In 1973, the average size of a single-family home was 1,525 square feet. By 2010, the average home size had increased to 2,169 square feet. And the square footage figure continues to rise.
In the 2013 What Buyers Really Want report, the National Association of Home Builders found that buyers now want a home with a median of 2,226 square feet. That’s 17 percent more space the average respondent has now (1,906 square feet). And not surprisingly, younger home buyers -- who are more likely to have children and a growing family -- wanted even more space: Buyers under age 35 desired an average home size of 2,494 square feet, compared to 2,065 square feet for those 65 and over.
While the size of the American family has remained relatively stable, even decreasing slightly in recent years, the desire for larger homes may be tied to the growing amount of possessions the typical American family accumulates. Fifty years ago, observers say, most families had one television. Today, the average family has 2.5 televisions -- many of them jumbo-sized TVs that take up more space than their earlier counterparts. Add in home computers, media systems and other modern high-tech gadgets, plus exercise equipment, children’s toys and typical home furnishings, and it seems today’s family is drowning in stuff.
A 2012 study supports that belief. As part of their research for Life at Home in the Twenty-First Century, sociologists visited 32 typical American families and documented their possessions. In one home, researchers catalogued 2,260 separate, visible possessions in the first three rooms alone! And that excludes items not on display, such as objects kept in closets or drawers.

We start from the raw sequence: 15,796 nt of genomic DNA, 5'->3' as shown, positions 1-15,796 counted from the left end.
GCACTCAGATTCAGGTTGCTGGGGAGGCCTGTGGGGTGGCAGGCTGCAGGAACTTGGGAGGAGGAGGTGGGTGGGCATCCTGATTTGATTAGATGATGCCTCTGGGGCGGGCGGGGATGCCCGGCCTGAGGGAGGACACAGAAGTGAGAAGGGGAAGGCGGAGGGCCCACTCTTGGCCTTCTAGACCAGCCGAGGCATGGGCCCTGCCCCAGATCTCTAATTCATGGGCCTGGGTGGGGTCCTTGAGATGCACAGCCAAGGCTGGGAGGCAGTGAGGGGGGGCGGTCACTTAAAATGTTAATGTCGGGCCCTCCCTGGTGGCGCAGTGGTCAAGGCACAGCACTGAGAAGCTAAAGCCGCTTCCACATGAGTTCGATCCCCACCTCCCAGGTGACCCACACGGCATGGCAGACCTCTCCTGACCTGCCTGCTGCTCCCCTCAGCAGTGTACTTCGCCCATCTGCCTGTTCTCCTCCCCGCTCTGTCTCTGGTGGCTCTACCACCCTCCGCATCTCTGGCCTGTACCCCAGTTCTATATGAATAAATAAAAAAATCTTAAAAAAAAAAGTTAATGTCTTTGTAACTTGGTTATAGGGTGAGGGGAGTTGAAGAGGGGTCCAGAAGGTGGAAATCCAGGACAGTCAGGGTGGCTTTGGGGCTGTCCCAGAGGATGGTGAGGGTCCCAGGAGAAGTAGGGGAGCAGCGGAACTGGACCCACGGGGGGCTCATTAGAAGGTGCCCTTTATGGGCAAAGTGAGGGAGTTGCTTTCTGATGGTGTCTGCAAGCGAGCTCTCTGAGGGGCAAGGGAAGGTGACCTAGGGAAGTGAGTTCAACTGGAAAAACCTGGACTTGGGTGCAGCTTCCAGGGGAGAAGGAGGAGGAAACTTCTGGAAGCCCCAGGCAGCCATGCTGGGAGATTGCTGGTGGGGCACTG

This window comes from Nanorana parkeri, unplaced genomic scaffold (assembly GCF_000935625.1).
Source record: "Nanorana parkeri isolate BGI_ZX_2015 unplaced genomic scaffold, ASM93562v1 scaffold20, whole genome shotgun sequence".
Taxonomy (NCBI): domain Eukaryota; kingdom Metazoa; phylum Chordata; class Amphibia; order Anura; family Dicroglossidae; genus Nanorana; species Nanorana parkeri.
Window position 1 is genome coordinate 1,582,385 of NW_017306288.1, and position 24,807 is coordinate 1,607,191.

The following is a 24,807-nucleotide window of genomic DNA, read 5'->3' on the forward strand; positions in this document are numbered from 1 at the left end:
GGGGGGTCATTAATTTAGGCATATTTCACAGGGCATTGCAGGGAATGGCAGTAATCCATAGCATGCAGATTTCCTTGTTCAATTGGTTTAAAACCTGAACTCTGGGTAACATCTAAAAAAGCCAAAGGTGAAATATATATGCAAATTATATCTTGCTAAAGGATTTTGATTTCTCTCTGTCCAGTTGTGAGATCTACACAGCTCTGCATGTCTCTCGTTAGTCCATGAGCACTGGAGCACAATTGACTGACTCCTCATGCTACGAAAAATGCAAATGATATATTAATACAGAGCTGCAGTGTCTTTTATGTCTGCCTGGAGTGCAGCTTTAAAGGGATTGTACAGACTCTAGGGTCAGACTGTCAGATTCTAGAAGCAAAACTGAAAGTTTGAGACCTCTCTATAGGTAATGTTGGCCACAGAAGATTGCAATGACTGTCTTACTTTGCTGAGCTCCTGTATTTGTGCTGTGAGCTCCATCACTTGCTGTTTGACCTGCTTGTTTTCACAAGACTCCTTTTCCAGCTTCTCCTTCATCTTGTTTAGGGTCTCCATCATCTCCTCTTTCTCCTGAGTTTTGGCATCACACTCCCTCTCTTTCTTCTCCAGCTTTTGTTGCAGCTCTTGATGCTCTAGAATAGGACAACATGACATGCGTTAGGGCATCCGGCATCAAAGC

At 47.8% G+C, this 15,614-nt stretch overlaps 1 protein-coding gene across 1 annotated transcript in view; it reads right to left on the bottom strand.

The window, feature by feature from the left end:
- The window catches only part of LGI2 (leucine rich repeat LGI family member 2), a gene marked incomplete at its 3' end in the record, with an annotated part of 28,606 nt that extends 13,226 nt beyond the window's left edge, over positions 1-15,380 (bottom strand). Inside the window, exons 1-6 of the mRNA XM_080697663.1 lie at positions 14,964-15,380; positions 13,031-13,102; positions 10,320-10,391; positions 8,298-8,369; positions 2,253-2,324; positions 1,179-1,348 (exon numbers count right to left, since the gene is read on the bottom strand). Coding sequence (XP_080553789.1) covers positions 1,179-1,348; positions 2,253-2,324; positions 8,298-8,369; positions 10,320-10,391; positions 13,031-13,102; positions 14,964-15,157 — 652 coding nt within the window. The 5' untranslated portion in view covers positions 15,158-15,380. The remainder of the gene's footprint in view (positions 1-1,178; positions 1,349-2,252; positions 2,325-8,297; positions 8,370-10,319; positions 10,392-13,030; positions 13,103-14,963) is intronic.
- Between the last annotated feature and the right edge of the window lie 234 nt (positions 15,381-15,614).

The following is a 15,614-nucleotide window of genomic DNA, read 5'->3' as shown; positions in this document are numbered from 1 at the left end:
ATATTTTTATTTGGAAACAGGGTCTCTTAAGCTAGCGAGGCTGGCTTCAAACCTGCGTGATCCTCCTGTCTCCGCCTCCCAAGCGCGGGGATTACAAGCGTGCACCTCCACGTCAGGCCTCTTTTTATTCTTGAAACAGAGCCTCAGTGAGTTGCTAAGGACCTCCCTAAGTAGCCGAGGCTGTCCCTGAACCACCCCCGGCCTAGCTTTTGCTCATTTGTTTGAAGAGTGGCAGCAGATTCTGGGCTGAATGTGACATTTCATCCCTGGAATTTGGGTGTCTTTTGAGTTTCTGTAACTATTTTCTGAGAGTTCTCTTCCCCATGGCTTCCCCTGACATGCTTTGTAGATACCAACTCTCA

Room to Grow
Responding to this desire for more space, master-planned communities typically offer spacious homes that feature added storage options as well as multi-car garages for additional storage space.
“Because master-planned communities are designed and laid out in advance, builders can research the market and design homes to suit the needs of today’s families,” says Richard Ray, president of The PARC Group, Nocatee’s developer. “As a result, today’s master-planned communities tend to offer a greater concentration of larger homes than a buyer might find in a traditional neighborhood.”
Nocatee’s Greenleaf Preserve, for example, features homes ranging from 2,800 to 5,000 square feet, with ample closet space as well as two- and three-car garages. Nocatee’s Willowcove neighborhood features even larger homes, some of which come with four-car garages.
“Nocatee’s location near the ocean, the Intracoastal Waterway and the Nocatee Preserve attracts homeowners who live an active, outdoor lifestyle,” Ray says. “Having more garage space gives our residents a place to store bicycles, golf carts, kayaks and other outdoor gear without taking up valuable space inside the home.”
For more information on Nocatee home styles, visit the Nocatee Welcome Center or call 1-800-NOCATEE.